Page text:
The reason I kept putting this off was the changing of view points. I'm not normally a fan of this. It can be jarring and confusing, ruining my seamless reading experience. This was only a little bit confusing at first. I was worried I wouldn't remember who was who, but as I read on I realized I would have no issues keeping up. I was excited to see how their lives would all weave is is very fasted paced and so far not like other ya fantasies I have read. What I do like about this is that it seems authentic. People don't survive just because they are important. There may have been peace for so long, but there is unrest. People getting desperate. It makes for unsafe times. No one is guaranteed to survive. I like it and hate it all at the same time. I like how unpredictable it can create the story, even when there are parts that the reader could see coming. It's a nice blend.I'm sorry it took me so long to finally pick this up, but not sorry enough since I have the first four books to devour before the agonizing wait of the latest book.
I've been a long time fan of this series - I started around the time the first novel was released. I remember that I wasn't expecting too much out of Falling Kingdoms because the summary didn't give much beyond setting up the main characters. But strangely enough it found a method to pull me in and I became hooked. I admit that these books, especially the first one, might not be for everyone. The plot is beautiful standard, but the strength of this series as a whole has never been the story. This series is about characters first, and everything else is secondary (even if that wasn't Rhodes's intent). If you stick with the Falling Kingdoms series, I guarantee you'll search at least one hero to root for. There'll be characters you wish to smack. Heck, you'll even wish to smack the characters you're rooting for. Everyone has their own motivations and nothing in this globe is black and white. No hero is 100% amazing or 100% evil. Everyone has flaws and strengths, often times driven out by these same features in the other characters.I wouldn't necessarily give the first Falling Kingdoms book a 5/5 (more like a solid 4/5) as it is really a prologue to set up all the craziness that ensues in future books. But as a whole, I can't recommend these books enough if you wish to obtain hooked by a beautiful amazing hero driven book.
Having just watched this film I can say that I enjoyed it, not overly so. Its not really a tale of urban reality more that the daily annoyances that we do nothing about and this guy turns them into a private insult. Its starts normally enough, stuck in traffic, beep noises and drilling on a hot day, his AC is broken, the window is broken. Instead of just shrugging it off with that Monday feeling he just abandons his vehicle and goes for a walk, to begin with its a store owner with overpriced drinks that gets his store smashed up a bit, later only when threatened with violence himself does he defend himself versus 2 gang members. This is where things begin to suddenly go weird, the gang members drive round and stumble across him somehow, (I'm British but I think LA is a small too huge for that) then spray bullets in a drive by 20ft away and miss him completely but hit everyone around him and then they promptly crash. He walks over to the car, collects a bag of guns from it then goes and shoots up a burger bar because they are not serving breakfast, which he then changes his mind to lunch anyway and it continues from there. I don't know if this was meant to present some sort of mental brakedown due to his previous life choices but his empathy just disappears. At the begin you could relate to the hero but the more you watch the more you start to distance yourself from that notion until you realise you just watched a film where a guy went round killing people for no reason other than anger at himself for destroying his family life. It leaves me wondering if that was the directors intention or a satisfied coincidence to push that prospective on the viewer.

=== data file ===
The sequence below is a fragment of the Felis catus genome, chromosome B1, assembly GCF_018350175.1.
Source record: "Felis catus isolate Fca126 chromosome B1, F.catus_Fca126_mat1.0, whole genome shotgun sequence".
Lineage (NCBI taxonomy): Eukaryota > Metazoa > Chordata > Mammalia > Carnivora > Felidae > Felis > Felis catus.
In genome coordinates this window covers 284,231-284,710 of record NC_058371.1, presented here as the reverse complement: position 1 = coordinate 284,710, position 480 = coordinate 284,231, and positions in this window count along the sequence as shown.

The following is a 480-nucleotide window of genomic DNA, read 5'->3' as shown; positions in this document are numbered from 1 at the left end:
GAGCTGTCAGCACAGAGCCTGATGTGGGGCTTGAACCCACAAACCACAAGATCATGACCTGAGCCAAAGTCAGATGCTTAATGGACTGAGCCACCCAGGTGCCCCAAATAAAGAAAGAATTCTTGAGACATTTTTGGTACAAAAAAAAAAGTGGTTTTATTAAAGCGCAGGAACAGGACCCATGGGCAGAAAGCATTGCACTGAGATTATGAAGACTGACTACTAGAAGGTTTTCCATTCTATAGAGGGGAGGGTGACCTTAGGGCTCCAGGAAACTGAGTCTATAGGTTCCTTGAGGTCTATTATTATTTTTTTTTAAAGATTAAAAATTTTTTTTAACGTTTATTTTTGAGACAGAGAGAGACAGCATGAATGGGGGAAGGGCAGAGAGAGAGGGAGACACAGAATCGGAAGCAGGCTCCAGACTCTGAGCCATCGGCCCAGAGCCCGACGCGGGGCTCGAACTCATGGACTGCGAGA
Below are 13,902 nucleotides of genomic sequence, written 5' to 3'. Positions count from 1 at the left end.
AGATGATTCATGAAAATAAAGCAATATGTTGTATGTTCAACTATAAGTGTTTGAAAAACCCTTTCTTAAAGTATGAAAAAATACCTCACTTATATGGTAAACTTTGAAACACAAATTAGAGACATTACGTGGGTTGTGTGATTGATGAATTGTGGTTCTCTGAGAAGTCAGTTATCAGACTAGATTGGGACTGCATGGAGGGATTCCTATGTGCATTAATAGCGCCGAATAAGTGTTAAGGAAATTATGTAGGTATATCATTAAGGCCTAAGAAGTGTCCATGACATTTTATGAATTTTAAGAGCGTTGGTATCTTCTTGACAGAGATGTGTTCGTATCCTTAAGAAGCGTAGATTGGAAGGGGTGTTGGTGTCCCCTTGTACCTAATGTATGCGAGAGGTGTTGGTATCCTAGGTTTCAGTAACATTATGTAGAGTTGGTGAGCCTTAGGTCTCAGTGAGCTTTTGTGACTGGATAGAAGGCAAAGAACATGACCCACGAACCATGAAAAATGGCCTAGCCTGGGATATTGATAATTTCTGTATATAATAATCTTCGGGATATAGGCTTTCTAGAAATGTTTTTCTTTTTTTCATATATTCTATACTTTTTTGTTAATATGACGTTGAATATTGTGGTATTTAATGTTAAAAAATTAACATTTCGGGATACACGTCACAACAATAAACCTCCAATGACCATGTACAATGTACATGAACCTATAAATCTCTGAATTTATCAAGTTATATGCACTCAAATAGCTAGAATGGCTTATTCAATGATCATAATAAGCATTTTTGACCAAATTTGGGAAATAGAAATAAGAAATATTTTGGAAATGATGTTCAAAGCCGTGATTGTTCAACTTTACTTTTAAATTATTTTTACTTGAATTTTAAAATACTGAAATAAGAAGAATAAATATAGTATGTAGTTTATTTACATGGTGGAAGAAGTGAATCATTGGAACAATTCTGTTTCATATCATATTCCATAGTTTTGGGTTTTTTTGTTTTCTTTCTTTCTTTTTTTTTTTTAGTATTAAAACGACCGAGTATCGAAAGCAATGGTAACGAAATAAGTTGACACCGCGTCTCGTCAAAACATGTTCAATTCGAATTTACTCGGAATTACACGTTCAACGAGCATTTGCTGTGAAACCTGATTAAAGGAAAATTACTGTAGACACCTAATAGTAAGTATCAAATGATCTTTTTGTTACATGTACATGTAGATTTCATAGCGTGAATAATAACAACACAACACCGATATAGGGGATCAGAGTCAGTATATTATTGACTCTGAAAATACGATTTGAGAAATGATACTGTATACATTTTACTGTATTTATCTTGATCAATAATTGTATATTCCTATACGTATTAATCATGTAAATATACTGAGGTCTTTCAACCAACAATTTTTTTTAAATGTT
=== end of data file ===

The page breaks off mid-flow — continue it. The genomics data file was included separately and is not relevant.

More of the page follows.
Scott, an undistinguished painter, a recovering alcoholic, and a general sad sack, runs into a woman he knows casually while at the farmer's shop on Martha's Vineyard. He's there for the summer to paint, she's there with her family to have fun life as one of the mega-rich. They chat, she mentions that they'll be returning to Fresh York that evening. Scott intends to return to the town the next morning and is offered a free ride back on their personal jet. He accepts. And then the unthinkable happens. The plane crashes into the ocean just mins after departure killing all on board except Scott and the four year old son of the woman and her renowned e chapter that follows this not good crash is one of the most exciting and well written I've read. Scott's disorientation is palpable as he comes to consciousness. The sea is dark, the sky is foggy, no stars can be seen to tutorial him. And then the whimpering cries of the boy reach his ears. I'm not giving anything away to say that they survived. But why should the plane have crashed? A lot of authorities believe it to be sabotage. One of the other passengers was about to be indicted for some huge financial crime. Speculation runs wild amount the investigation agencies and the press.We obtain short chapters defining the private histories of all the passengers and squad on board. Okay, fine. This device isn't fresh and usually serves to allow the reader have some investment in the outcome. As I stated, the "escape" from the sea was a thrilling bit of writing. The supporting players bios began to obtain a small tedious as the information was parceled out sparingly. I was losing interest in the outcome at about 70% but stuck with it anyway.And then, what happened? Suddenly we're at the end and rather than giving the reader a special and original ending, the author wrapped up the mystery with something ripped right from the headlines. I felt cheated, duped, in fact. So you may wish to wait for the price to drop before committing to purchase this book. I will say that the writing is fine but it seems to me that the author merely tacked on an simple ending that took no thought at all.